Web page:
Physiological properties such as RMP and RIN
Physiological properties such as RMP and RIN are of interest in terms of cochlear cell-based therapy, because these properties contribute to the overall responsiveness of replacement neurons to stimulation from a cochlear implant. Promisingly, our population of stem cell-derived neurons responded to low frequency pulsatile stimulation with high precision, however they were not able to match the efficiency of postnatal primary auditory neurons to entrain to high frequency input. Despite an extended period in culture, which we hypothesized may be sufficient to induce more electrically mature phenotypes, the present data suggest that other factors are required to reach this stage of maturation. Spontaneous activity and synapse formation are possible key steps in the production of mature electrical phenotypes from stem cell-derived neurons.
As indicated by the work of Marrs and Spirou (2012), one of the key factors in the maturation of auditory neurons is the formation of synapses with hair cells. Moreover, spontaneous firing may assist in directing the formation of specific synaptic connections and in activating auditory neurons during embryogenesis (Lippe, 1994). Spontaneous action potentials generated by immature inner hair thip are primarily mediated by Ca channels, which disappear around the onset of hearing (Kros et al., 1998). The release of neurotransmitter at the basal surface of the inner hair cell is likely to modulate the activity of the developing auditory nerve (Beutner and Moser, 2001; Beutner et al., 2001). In a similar way, electrical stimulation has been shown to promote survival of auditory neurons in vitro (Hegarty et al., 1997; Hansen et al., 2001) and in vivo (Shepherd et al., 2005), and normal synaptic activity can be recovered following chronic electrical stimulation in congenitally deaf cats (Ryugo et al., 2005). Taken collectively, these data support the idea that spontaneous activity or electrical depolarization is an important feature in the terminal differentiation of auditory neurons, and this may be essential in order for them to reach their mature electrophysiological phenotype.
While the described population of stem cell-derived neurons was not observed to achieve a mature electrical phenotype in vitro, they may be capable of doing so once transplanted in vivo. Recent evidence suggests that stem cell-derived neurons can incorporate into the deaf gerbil cochleae, and improve auditory-evoked response thresholds after 10weeks (Chen et al., 2012). Interestingly, the stem cell-derived neurons used by Chen et al. (2012) displayed similar basic firing properties prior to their transplantation, to the stem cell-derived neurons described in the present study. Moreover, the voltage-gated ion channels that control neural activity are sensitive to changes in their environment, including concentration of neurotrophic factors (Adamson et al., 2002a; Zhou et al., 2005; Needham et al., 2012; Purcell et al., 2013) and excitatory input (Leao et al., 2005; Holt et al., 2006; Hassfurth et al., 2009), both of which are likely to play a role following their transplantation into the deaf cochlea. Determining how to harness and balance both in vitro and in vivo factors to derive functionally appropriate stem cell-derived neurons will be an important task in developing a stem cell therapy for the deaf cochlea.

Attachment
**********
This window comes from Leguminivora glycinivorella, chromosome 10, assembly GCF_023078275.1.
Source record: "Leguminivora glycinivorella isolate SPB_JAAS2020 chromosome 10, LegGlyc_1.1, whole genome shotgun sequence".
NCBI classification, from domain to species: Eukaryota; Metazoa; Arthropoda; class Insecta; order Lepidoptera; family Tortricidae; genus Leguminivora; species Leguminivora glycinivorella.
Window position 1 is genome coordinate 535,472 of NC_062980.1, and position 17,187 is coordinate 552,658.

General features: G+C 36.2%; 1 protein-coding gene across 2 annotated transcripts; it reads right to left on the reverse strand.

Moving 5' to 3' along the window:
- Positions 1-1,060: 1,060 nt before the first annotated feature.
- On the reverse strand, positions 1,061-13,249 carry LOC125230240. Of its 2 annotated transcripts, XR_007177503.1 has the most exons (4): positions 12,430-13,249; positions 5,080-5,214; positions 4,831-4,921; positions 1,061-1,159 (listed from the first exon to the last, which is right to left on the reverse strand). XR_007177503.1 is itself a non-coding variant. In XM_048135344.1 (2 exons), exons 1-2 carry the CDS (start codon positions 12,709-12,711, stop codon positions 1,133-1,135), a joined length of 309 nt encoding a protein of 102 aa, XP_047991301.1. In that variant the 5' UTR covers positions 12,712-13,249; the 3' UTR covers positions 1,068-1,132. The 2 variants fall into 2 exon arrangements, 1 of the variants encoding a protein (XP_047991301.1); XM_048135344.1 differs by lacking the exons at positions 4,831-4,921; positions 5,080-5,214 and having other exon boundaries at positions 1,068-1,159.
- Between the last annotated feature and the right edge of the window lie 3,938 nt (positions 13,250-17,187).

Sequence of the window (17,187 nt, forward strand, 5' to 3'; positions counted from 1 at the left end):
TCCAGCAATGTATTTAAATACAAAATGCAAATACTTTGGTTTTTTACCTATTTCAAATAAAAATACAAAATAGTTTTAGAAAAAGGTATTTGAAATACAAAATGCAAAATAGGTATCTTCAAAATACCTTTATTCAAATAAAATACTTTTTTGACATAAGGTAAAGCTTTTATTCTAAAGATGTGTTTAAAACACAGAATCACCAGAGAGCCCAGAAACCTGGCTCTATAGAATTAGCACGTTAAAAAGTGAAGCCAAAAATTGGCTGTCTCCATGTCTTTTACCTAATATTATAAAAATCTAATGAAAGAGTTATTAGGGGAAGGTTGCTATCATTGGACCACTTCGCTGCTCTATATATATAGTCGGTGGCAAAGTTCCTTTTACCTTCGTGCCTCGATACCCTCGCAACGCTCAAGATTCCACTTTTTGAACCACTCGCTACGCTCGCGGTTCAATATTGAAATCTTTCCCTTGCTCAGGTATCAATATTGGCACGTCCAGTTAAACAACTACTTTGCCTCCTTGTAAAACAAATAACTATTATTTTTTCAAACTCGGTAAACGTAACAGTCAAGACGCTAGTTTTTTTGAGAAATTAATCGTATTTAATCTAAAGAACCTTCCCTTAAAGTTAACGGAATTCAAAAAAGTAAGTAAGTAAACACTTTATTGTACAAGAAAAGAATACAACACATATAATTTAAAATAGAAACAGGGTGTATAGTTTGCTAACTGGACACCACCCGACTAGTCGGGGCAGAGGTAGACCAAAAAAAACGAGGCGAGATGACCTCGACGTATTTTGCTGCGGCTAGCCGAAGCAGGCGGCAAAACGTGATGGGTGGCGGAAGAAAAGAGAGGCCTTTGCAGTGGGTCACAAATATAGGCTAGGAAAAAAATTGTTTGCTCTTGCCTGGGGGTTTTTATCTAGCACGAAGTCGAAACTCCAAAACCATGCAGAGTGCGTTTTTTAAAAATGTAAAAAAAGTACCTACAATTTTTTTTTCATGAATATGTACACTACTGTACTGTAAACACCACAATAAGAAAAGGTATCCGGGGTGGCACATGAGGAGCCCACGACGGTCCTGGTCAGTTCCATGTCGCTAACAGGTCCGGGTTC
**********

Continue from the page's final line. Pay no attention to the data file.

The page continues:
Introduction Embryonic stem cells have a great potential in regenerative medicine because they generate somatic cell types from all three germ layers. For example, insulin-producing pancreatic beta-cells derived from human embryonic stem cells (hESCs) can be applied in type-1 diabetes. One of the problems to overcome is that it has proven very difficult, if not impossible, to obtain fully differentiated and functional beta-cells in vitro. Currently, it is possible to generate pancreatic progenitors from hESCs, and they were shown to differentiate into functional beta-cells after a prolonged period of engraftment in mice (Kroon et al., 2008; Mfopou et al., 2010a; Nostro et al., 2011; Rezania et al., 2012). Further optimization is needed to establish suitable conditions required for beta-cell differentiation in vitro. To this end, the study of mouse embryonic stem cells (mESCs) can be useful for several reasons. First, in vitro differentiation protocols are intended to mimic the conditions in the developing embryo and most knowledge on embryonic development of the pancreas was accumulated from mouse studies. Furthermore, the timeline for the specification and maturation of a particular cell is theoretically shorter in mice than humans (respectively 3weeks and 40weeks). Second, mESCs are easier to maintain in culture as they grow faster, are more resistant to enzymatic dissociation during passaging, and have less tendency to spontaneously differentiate. mESCs can thus be used as a model to rapidly tweak protocols that thereafter could be implemented on hESCs, for example to obtain beta-cells. However, despite the similarities in their general properties, embryonic stem cells from mouse and human differ in their manipulation in vitro, which is related to the developmental origin of these cells. Indeed, in contrast to mESCs, pluripotent cells derived from mouse epiblast stage embryos (epiblast stem cells, EpiSCs) can be considered as the true developmental counterparts of hESCs. Interestingly, both EpiSCs and hESCs were shown to require the same culture conditions (Brons et al., 2007; Tesar et al., 2007). Human and mouse ESCs also differ in the conditions needed for definitive endoderm (DE) induction, the first step towards commitment into pancreatic and other gastrointestinal fates (Mfopou et al., 2010b). Whereas hESCs cultured as monolayers and stimulated with Activin A and Wnt3a in a basic medium efficiently generate DE progenitors, mESCs cultured under similar conditions usually fail to survive or they generate DE cells with low efficiency (<25%) (D\'Amour et al., 2005; Hansson et al., 2009; Morrison et al., 2008; Sulzbacher et al., 2009; Tada et al., 2005; Yasunaga et al., 2005). On the contrary, mESCs cultured as embryoid bodies generate DE cells in the presence of ActA with an efficiency that can reach 85% if Noggin is also supplemented (Gadue et al., 2006; Kubo et al., 2004; Li et al., 2011). We have previously shown that embryoid bodies do not constitute an optimal environment for efficient differentiation into pancreatic phenotypes (Mfopou et al., 2005, 2007). Interestingly, monolayer cultures are also technically more practical and simple to rapidly analyze microscopically; e.g. they don\'t need to be embedded and sectioned. They are thus optimal for high throughput screening of growth factor and small molecule combinations.